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Budget Photography Tricks for Your Business’s Social Media Campaign

Social media is the hot spot of modern marketing. When you’re able to create an aesthetically appealing page with eye-catching photos, people are more likely to hit that follow button. Better yet, it becomes easier to convert your traffic into sales. The question in most small businessowners’ minds is this: how do you do that when you don’t have the budget?

While it’s best to allot funds for your social media campaigns, there are ways that you can create a successful one with the resources you have now. The trick is to learn the basics of a good photo composition so that it can deliver your brand well to its target audience.

Candids Make You Appear Genuine

There’s nothing wrong with product shots that highlight its best qualities. People nowadays value photo proof that what you’re selling is as high quality as you claim them to be. If you’re selling clothes, for example, having them modeled will increase your engagement. Here’s what most people get wrong about modeling their products, though: they assume that they need to hire professional models all the time. That’s simply not true. Social media nowadays promote diversity and authenticity, which opens the door for all kinds of people to model your products. They don’t have to learn how to pose like supermodels either because candid is very much appreciated on social media.

Speaking of candid, why not take behind the scenes photos of your staff prepping your goods? Is it time for your top ten finds for winter? Take candid photos of people positioning a Spyder girls ski jacket in front of a camera. Make your model choose her own winter gear for the photoshoot and take pictures as she does it. Capture moments of fun where everybody’s laughing as they do their work.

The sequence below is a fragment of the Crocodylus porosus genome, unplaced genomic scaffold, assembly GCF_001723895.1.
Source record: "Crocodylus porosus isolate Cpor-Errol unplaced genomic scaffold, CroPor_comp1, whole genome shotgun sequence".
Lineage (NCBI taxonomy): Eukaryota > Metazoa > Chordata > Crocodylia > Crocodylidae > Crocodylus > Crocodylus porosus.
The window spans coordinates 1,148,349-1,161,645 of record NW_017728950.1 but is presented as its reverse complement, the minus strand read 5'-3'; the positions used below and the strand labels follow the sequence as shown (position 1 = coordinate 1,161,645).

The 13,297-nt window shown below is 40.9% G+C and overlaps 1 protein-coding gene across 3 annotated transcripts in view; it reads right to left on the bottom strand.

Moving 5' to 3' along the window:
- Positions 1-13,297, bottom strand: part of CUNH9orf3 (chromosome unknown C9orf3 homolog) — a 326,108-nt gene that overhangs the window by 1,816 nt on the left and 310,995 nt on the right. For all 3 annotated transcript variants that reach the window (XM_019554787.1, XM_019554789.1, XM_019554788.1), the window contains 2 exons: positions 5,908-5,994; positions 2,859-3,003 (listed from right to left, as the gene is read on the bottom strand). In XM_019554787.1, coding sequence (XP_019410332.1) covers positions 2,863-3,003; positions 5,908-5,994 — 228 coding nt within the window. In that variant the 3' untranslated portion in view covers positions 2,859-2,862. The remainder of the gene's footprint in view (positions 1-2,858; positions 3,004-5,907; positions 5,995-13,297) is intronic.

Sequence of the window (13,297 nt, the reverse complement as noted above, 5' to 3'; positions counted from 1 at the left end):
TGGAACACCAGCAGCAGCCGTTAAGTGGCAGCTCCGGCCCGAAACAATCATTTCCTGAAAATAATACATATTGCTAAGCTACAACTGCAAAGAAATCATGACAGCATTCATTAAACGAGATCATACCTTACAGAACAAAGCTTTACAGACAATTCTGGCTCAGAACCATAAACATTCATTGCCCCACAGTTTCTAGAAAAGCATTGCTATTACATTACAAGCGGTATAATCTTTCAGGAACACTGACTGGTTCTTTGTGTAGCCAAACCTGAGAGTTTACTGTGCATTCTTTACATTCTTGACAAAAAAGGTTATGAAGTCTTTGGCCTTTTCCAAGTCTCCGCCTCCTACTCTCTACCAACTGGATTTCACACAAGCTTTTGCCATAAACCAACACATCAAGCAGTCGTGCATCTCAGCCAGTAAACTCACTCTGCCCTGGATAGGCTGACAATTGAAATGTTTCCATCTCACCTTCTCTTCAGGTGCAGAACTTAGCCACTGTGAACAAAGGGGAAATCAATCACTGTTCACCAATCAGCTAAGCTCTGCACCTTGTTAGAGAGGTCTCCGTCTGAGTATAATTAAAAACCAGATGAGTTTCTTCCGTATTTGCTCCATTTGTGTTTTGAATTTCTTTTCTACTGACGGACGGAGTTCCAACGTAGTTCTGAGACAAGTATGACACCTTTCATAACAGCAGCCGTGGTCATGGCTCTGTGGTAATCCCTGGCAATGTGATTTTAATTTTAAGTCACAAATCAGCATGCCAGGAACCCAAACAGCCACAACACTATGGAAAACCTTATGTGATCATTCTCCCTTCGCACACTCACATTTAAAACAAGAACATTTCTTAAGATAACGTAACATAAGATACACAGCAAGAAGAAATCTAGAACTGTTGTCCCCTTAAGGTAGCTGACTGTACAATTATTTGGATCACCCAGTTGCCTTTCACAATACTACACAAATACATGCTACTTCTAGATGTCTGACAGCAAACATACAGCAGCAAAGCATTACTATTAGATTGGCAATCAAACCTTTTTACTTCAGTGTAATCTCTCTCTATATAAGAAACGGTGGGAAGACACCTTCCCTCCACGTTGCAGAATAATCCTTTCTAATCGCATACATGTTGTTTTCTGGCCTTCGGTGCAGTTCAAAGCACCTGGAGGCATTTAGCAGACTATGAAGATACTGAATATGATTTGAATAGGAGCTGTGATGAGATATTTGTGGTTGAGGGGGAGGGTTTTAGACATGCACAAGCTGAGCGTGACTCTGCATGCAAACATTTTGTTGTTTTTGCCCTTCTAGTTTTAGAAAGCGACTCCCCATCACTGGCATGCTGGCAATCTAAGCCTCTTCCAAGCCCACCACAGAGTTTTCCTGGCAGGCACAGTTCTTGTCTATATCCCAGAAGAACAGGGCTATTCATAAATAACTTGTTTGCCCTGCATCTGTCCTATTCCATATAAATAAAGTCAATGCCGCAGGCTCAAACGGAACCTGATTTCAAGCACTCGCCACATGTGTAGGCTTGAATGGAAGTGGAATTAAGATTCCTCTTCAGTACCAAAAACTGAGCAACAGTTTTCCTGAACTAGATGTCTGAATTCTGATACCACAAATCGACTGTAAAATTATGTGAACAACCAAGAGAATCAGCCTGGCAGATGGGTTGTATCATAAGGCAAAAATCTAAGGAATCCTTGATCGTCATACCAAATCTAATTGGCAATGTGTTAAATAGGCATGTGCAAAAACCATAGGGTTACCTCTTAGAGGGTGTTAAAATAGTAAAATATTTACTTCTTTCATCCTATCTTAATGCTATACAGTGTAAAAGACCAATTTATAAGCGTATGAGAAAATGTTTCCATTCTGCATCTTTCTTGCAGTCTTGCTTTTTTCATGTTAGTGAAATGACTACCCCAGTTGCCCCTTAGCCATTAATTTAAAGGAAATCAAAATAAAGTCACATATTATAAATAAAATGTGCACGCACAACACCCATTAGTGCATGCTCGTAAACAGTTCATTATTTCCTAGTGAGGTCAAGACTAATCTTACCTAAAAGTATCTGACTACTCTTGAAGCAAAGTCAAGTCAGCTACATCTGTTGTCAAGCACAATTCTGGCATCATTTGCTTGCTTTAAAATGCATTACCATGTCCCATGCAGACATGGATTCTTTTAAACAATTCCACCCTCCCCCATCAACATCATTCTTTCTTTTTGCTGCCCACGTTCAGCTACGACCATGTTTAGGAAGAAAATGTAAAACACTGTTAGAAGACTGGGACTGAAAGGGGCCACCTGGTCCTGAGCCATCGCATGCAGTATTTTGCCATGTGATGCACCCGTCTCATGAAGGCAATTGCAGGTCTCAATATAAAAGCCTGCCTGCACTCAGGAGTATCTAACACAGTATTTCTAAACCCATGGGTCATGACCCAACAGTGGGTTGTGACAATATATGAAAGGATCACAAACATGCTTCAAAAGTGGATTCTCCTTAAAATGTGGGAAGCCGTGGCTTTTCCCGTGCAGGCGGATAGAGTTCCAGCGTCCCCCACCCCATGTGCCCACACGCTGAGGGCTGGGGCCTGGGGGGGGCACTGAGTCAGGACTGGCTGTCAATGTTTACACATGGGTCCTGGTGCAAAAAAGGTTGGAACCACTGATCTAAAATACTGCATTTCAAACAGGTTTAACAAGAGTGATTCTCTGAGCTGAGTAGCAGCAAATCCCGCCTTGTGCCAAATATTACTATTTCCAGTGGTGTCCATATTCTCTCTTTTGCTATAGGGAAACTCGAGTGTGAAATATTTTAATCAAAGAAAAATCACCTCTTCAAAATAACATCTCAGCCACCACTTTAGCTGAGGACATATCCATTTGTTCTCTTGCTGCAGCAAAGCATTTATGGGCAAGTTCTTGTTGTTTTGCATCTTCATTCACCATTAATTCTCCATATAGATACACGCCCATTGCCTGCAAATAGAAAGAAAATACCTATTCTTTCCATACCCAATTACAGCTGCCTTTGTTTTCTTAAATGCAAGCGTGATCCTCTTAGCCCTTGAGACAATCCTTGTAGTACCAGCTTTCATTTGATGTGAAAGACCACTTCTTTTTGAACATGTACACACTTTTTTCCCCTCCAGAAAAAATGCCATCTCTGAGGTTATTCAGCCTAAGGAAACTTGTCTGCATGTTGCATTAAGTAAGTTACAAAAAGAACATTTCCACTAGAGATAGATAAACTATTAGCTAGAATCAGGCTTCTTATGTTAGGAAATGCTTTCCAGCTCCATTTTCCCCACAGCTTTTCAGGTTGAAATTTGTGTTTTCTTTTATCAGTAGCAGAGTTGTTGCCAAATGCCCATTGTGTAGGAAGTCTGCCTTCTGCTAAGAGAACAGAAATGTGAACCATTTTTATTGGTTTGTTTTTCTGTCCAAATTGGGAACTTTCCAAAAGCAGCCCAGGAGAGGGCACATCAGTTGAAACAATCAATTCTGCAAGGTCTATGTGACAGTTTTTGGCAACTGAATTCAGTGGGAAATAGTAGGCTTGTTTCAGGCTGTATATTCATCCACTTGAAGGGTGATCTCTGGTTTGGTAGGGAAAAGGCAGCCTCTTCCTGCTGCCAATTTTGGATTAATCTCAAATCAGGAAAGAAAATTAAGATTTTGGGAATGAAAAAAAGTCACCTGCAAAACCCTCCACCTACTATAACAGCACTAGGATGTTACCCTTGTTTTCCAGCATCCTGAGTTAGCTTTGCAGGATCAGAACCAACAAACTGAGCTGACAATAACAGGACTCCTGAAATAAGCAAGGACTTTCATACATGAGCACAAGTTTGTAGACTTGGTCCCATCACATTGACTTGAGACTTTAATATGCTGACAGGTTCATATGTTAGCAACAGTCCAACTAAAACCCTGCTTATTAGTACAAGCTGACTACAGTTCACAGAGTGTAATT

Candid photos let your customers have a glimpse of the people behind the brand. When they see the faces of the people who deliver their goods, they’re more likely to trust your company.

It’s Time to Embrace the Grid

Do you ever feel that your photos lack balance? This is exactly what the grids on your smartphone aim to fix. If you’ve ever used them and tried to fit your subject in the middle box, then you’re missing the point.

The grids are there to help you utilize the rule of thirds. This means that your subject should always be placed where the lines intersect. By doing this, you’re giving your photos breathing space.

Take for example a picture of a skyscraper. Instead of putting it in the center, you can move your camera to the right or to the left so that it’s within the points of intersection. This enables the sky to emphasize the subject and give your viewers breathing space to enjoy it. The same applies to all photos, regardless if you’re subject is a person, an article of clothing, or an animal. Enable the grid in your smartphone or SLR camera and apply the rule of thirds to capture more appealing photos.

Try a New Perspective

Exciting photos come with exciting perspectives. This is why you’ll see many influencers and companies on social media taking photos from different angles. The eyes naturally gravitate to these interesting shots because they’re not viewpoints that are readily accessible.

Some of the most captivating perspective shots include shooting from a low angle. People, objects, and scenarios look different when viewed from the bottom. A lot of things will appear bigger and dominating, and if that’s what you want your viewers to feel, then this is an angle worth squatting for.

Alternatively, you can also get high and point your camera lens down at your subject. There’s an added thrill to photos that are taken from high places, which is a good way to make your viewers make an emotional association with your products.

Simplicity Works Best

When planning your photos, go for simple shots taken with high-resolution cameras under natural lighting. Follow the rule of thirds and take candid shots of the people in your team. Producing photographs that captivate your target audience shouldn’t be difficult if you use the right elements and composition.

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